October 22, 2021 | By Bronwen Largier

Tourism Australia’s specialist business events unit, Business Events Australia, has released its latest wave of research tracking the evolution of corporate sentiment towards holding business events throughout the pandemic.

The latest research shows the impact of lockdowns over the last four months, with 77 percent of the 452 respondents saying they had cancelled or rescheduled at least one event since June.

While just over one in five have rescheduled events for delivery in the next three months, 72 percent have rescheduled their events to take place in four to twelve months’ time.

It looks like interstate travel is on the backburner for the next year, with 94 percent of businesses planning to host events in their home state or territory in the next 12 months, with only 29 percent of respondents saying they expect their events to involve interstate travel. The majority of events are expected to be held in capital cities with just 18 percent of business expected to be held in regional Australia.

Top factors affecting event confidence over the next six to 12 months are concerns over capacity and travel restrictions, which have risen since the last wave of research in May.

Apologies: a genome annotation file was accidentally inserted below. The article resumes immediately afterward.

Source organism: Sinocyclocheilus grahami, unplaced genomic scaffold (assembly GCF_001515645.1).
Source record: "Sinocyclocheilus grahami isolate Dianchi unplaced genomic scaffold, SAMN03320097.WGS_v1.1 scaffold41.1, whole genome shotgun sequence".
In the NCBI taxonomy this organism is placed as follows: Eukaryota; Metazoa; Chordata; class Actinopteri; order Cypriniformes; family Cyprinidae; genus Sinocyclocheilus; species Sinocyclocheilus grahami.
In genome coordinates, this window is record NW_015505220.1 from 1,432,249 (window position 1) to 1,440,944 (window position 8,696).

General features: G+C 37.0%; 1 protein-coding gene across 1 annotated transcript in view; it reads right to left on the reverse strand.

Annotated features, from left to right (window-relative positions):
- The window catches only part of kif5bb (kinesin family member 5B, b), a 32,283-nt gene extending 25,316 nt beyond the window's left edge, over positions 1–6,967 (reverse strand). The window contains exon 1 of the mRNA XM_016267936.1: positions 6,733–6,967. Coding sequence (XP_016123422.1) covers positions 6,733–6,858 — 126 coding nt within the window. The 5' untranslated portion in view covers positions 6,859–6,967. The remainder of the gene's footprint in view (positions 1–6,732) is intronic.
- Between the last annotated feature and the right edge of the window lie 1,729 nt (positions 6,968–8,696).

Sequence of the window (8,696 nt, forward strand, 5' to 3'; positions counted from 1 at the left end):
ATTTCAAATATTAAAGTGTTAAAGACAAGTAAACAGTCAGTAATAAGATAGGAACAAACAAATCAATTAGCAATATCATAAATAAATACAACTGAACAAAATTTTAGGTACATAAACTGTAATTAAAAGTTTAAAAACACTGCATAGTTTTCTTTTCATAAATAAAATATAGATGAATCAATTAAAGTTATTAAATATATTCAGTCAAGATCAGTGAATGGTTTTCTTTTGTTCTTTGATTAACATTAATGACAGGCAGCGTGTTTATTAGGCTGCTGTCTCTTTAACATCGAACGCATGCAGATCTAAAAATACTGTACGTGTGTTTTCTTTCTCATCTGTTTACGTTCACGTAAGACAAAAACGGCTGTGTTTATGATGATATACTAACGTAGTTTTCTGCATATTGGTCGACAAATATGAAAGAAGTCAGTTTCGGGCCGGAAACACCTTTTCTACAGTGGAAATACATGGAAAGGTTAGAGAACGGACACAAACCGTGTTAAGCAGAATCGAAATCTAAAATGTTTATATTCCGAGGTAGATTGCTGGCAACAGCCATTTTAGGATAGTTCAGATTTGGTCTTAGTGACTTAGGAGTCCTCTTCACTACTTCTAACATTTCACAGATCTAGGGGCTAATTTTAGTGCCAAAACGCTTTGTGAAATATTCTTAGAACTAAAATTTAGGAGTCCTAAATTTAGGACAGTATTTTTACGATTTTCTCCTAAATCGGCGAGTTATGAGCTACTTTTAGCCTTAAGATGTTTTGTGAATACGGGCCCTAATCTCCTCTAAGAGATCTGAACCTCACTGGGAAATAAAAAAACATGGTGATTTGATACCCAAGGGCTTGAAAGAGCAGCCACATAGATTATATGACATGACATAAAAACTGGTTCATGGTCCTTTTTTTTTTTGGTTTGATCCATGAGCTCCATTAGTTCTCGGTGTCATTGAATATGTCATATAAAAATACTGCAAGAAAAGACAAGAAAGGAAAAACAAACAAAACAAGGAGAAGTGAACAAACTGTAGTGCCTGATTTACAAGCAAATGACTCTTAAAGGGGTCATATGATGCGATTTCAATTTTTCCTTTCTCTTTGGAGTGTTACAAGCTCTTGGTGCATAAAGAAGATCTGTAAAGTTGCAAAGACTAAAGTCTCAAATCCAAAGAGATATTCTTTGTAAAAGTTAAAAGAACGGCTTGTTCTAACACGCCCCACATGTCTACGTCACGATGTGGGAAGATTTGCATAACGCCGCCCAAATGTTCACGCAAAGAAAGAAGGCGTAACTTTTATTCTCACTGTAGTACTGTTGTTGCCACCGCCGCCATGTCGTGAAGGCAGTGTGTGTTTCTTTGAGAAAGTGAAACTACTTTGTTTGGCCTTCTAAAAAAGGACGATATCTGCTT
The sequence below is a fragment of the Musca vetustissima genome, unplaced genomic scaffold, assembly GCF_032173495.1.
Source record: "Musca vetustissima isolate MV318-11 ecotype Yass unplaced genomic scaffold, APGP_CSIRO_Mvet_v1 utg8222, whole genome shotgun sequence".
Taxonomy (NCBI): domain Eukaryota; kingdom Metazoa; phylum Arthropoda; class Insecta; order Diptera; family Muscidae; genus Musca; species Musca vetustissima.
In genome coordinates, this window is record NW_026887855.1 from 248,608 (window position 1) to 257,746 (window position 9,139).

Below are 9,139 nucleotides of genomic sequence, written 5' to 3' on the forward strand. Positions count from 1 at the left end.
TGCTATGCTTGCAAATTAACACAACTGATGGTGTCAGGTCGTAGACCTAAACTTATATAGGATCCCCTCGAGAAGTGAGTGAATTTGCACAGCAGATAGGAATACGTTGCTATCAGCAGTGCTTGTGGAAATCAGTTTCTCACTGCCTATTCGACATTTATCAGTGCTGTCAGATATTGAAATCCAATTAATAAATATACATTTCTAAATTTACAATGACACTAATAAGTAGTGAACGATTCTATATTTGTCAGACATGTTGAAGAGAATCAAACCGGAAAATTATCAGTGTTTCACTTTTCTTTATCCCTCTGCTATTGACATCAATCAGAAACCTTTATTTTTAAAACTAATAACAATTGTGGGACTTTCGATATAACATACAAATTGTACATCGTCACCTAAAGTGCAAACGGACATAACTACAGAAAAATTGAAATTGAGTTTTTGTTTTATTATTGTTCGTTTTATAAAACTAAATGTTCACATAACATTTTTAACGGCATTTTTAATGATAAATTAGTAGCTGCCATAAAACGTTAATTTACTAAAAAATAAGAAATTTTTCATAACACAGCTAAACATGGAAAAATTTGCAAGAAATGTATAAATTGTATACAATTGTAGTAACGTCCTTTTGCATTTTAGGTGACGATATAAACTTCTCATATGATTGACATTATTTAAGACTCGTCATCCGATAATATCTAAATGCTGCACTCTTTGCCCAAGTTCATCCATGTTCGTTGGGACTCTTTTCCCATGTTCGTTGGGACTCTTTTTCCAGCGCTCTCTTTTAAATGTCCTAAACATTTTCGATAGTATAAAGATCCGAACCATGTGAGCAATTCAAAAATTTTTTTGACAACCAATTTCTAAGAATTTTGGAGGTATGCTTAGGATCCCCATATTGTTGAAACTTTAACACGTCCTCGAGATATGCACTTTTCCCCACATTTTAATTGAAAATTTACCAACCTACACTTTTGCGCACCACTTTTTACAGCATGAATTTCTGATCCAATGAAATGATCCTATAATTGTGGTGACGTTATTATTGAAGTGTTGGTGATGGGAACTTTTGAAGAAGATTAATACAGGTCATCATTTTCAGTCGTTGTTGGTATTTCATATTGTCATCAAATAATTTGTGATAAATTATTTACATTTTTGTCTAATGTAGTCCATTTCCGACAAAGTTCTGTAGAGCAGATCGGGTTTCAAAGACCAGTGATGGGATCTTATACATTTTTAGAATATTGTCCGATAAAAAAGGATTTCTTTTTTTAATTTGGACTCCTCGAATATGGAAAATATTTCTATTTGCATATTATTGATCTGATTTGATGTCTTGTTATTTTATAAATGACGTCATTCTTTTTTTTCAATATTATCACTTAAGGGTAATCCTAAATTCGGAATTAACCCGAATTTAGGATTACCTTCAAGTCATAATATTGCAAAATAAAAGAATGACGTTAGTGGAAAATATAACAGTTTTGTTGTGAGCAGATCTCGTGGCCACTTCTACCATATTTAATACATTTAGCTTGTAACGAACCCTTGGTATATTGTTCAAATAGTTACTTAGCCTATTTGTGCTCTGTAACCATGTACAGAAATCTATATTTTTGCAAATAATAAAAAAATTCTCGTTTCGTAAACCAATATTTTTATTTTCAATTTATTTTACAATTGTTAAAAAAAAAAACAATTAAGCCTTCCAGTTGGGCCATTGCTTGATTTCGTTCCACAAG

Overall, 62 percent of respondents say they’re planning events in the next six to 12 months with the majority of these – 78 percent – to have a face-to-face element, with 58 percent projected to be fully live.

For those who haven’t run any events in the past four to 13 months, interstate borders reopening, 80 percent full vaccination coverage across the country and a complete lifting of restrictions on events are the top three developments that would lead to an immediate resumption of corporate events.

In terms of the longer term outlook, 76 percent of respondents believe their companies will run the same or more events after the pandemic – a figure that is down seven percent on the last wave of research.

The surveys underpinning the research were conducted between September 29 and October 5, with 87 percent of respondents residing on Australia’s eastern seaboard.